The law requires religious groups to register with the Government. In accordance with the 1960 law governing associations, all religious groups wishing to operate in the country must submit a file including the group's by-laws, names of the founding members, date of founding (or the date on which the founder received the revelation of his or her calling), general assembly minutes, the names of members of the administrative board, and other information to the Ministry of Territorial Administration. The Ministry of Territorial Administration investigates through the Ministry of Security the backgrounds of the founding members to ensure that the group has no politically subversive members or purpose. Despite this thorough registration process, no religious group had complained of arbitrary registration procedures or problems with gaining government recognition. Traditional indigenous religious groups were less formally organized, and none had applied for registration or recognition. There is no evidence that indigenous groups would be denied if they were to apply.
The Government grants no tax or other benefits to religious groups; however, some religious groups gained favors through individual negotiations. Examples include reductions in the cost of resident alien registration, customs exemptions on certain religious items, diplomatic passports for major religious chiefs, and, in some cases, privileges similar to those of diplomats. No particular religion has been favored consistently in this manner.
Foreign missionaries must meet the same requirements for residency as any foreigner, including registering as resident aliens and obtaining national identification cards. There were no reports that foreign missionaries were denied such registration arbitrarily.
The Government recognizes and oversees all schools, regardless of religion, that meet certain nationally established curriculum requirements. The national curriculum was the minimum standard of teaching in sciences and liberal arts; schools operated by religious groups were free to also teach and regulate their own religion courses.
Religious instruction is permitted in public schools and is usually offered outside of normal class hours by established Islamic, Catholic, and Protestant groups, including evangelical churches. The Government did not interfere with Muslim, Catholic or Protestant groups that wished to provide religious instruction in public schools during students' vacation breaks.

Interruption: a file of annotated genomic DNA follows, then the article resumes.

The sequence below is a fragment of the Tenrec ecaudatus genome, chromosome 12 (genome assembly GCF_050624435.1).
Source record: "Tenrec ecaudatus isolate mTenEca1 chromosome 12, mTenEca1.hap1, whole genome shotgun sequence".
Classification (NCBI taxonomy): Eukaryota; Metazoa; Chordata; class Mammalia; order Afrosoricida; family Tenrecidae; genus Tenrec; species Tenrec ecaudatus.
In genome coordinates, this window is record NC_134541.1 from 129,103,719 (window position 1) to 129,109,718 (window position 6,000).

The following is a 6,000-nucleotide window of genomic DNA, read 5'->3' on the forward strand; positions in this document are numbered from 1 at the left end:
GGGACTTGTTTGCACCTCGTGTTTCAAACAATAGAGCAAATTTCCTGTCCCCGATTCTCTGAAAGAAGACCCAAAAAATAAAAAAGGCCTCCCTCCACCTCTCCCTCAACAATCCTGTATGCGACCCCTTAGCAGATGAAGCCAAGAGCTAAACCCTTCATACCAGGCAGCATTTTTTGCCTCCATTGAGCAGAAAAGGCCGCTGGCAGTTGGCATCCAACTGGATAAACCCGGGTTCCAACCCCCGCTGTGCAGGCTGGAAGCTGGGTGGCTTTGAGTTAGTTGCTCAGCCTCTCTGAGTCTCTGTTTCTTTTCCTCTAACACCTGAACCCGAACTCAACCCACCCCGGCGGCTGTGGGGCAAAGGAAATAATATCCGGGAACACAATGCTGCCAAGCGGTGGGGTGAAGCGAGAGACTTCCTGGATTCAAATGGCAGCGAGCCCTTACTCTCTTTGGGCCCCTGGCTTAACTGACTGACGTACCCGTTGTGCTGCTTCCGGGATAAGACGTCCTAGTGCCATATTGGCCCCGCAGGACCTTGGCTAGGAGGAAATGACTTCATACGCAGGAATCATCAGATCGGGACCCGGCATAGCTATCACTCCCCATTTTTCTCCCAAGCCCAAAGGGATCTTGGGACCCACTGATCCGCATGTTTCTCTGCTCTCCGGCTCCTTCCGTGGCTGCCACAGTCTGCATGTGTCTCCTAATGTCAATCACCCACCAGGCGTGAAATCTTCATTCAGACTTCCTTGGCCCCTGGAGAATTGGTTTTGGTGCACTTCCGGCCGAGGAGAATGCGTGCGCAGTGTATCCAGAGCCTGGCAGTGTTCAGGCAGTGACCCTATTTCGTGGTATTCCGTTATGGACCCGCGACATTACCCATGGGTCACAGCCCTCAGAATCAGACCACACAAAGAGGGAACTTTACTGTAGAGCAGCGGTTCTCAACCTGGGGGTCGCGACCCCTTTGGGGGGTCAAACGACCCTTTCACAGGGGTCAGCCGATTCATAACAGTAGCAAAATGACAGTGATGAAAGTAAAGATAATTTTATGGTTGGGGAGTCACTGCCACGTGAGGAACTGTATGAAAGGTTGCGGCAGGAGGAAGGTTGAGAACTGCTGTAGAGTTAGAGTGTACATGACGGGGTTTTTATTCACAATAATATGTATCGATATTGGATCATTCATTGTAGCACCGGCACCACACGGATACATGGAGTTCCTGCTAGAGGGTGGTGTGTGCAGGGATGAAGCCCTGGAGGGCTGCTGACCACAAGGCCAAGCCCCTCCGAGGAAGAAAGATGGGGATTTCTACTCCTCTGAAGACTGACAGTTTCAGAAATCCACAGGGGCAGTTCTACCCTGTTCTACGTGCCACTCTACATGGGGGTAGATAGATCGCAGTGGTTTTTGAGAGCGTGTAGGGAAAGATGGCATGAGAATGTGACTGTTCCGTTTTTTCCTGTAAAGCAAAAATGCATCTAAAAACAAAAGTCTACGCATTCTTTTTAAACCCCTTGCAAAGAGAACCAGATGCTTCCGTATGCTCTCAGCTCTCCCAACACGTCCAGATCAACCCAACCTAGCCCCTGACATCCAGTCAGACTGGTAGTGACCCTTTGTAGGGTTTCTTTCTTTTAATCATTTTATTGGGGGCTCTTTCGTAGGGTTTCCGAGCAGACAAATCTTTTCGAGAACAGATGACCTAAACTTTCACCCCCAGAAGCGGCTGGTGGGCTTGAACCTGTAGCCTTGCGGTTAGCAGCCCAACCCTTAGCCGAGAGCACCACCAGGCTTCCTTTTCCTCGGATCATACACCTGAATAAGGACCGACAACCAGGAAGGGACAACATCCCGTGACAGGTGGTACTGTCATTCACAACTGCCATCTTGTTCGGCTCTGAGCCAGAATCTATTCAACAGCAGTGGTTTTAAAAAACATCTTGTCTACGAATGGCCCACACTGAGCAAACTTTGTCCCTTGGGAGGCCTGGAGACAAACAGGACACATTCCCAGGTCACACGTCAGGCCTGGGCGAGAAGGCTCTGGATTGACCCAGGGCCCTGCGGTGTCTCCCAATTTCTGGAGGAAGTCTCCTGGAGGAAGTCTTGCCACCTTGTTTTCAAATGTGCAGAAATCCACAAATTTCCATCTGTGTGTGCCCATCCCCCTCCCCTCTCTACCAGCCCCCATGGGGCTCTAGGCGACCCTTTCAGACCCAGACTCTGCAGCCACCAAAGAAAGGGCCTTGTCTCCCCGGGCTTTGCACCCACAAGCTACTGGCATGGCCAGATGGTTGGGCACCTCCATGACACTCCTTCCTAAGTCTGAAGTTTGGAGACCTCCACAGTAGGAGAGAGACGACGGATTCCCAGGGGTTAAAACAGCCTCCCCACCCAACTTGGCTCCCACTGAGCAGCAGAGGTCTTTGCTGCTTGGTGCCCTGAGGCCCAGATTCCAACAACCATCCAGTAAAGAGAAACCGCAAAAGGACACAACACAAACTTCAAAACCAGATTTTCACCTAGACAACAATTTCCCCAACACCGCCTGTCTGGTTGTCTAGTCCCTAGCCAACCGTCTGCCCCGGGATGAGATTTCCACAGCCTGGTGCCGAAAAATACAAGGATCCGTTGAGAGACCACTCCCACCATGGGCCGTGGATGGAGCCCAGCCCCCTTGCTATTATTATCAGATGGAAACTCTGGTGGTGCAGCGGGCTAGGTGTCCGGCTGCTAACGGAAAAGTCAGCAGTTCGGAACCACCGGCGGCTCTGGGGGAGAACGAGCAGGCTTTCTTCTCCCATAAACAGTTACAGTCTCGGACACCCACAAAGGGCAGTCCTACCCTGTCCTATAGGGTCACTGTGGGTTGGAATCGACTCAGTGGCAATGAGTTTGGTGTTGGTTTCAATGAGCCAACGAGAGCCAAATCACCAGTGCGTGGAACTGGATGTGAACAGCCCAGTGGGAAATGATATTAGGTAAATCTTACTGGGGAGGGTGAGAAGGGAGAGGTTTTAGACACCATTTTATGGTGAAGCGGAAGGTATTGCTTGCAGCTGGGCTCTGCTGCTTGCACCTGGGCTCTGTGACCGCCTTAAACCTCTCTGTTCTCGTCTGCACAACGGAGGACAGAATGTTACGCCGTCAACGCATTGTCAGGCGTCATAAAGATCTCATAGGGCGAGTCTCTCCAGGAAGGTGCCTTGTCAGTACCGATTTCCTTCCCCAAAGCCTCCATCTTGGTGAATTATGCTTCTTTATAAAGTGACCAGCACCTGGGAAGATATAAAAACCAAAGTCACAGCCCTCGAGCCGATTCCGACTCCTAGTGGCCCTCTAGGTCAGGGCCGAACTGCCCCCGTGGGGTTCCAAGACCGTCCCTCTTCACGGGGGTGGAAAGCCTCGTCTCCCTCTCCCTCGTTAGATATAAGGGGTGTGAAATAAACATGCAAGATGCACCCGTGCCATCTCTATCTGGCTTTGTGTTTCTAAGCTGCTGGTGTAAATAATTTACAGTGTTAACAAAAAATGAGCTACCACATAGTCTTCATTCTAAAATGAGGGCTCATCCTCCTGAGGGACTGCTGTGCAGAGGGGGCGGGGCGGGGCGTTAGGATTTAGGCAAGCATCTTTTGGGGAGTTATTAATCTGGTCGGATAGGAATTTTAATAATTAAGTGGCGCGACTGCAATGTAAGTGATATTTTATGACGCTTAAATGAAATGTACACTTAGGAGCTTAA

Religious instruction in private schools varied. Some private schools included religious instruction in their curriculum, some allowed religious groups to teach religion during students' vacation breaks, and some did not allow any religious instruction. In theory, the Government subsidizes private secondary schools, although arrears have been accumulating for several years. Some of these subsidized schools are run by Christian groups. Muslim groups operate only primary schools, although a Muslim school in Daloa is trying to build a secondary school.
The Government recognized several Muslim schools as official schools whose curriculum would be overseen by the State for the first time. One such school, Iqra, was founded in 2003 by the Islamic National Council (CNI) for kindergarten and primary school children in Abidjan. The school is the largest of its kind and enrolled approximately 300 Muslim children in 2005. Students followed the state's official curriculum with the addition of prayer and instruction in traditional Muslim values. During the reporting period, Iqra received books, computers, and teaching materials from western embassies, including the U.S. and Canadian embassies. The school was built entirely with funds from the Islamic Development Bank received through the CNI.
Unlike in the past, the Government did not give any money to religious associations other than schools during the reporting period. During the period covered by this report, the Government took positive steps to promote interfaith understanding. Government officials, including the president and his religious advisers, appeared at major religious celebrations and events organized by a wide variety of faiths and religious groups. The Government often invited leaders of various religious communities, including the Mediation Committee for National Reconciliation, the Forum of Religious Confessions, and the Collective of Religious Confessions for National Reconciliation and Peace to attend official ceremonies and to sit on deliberative and advisory committees. In July 2005 the minister of religion held a debate among various religious groups on the convergence of religion, civilization, and culture.